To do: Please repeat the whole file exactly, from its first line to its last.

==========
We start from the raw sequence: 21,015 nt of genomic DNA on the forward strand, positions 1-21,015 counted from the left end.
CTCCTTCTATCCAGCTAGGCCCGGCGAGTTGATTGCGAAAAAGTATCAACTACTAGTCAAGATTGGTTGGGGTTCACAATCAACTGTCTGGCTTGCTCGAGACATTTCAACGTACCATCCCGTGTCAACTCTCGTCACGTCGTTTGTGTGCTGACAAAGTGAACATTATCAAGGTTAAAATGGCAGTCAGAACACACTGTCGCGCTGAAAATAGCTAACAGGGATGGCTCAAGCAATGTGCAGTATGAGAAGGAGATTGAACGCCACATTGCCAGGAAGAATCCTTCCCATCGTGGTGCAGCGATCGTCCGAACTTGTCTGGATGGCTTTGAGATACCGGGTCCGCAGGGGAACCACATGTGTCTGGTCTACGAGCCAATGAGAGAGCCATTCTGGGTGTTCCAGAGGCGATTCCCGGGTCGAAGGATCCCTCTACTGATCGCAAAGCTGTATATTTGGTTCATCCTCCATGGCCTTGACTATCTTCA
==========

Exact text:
We start from the raw sequence: 21,015 nt of genomic DNA on the forward strand, positions 1-21,015 counted from the left end.
CTCCTTCTATCCAGCTAGGCCCGGCGAGTTGATTGCGAAAAAGTATCAACTACTAGTCAAGATTGGTTGGGGTTCACAATCAACTGTCTGGCTTGCTCGAGACATTTCAACGTACCATCCCGTGTCAACTCTCGTCACGTCGTTTGTGTGCTGACAAAGTGAACATTATCAAGGTTAAAATGGCAGTCAGAACACACTGTCGCGCTGAAAATAGCTAACAGGGATGGCTCAAGCAATGTGCAGTATGAGAAGGAGATTGAACGCCACATTGCCAGGAAGAATCCTTCCCATCGTGGTGCAGCGATCGTCCGAACTTGTCTGGATGGCTTTGAGATACCGGGTCCGCAGGGGAACCACATGTGTCTGGTCTACGAGCCAATGAGAGAGCCATTCTGGGTGTTCCAGAGGCGATTCCCGGGTCGAAGGATCCCTCTACTGATCGCAAAGCTGTATATTTGGTTCATCCTCCATGGCCTTGACTATCTTCA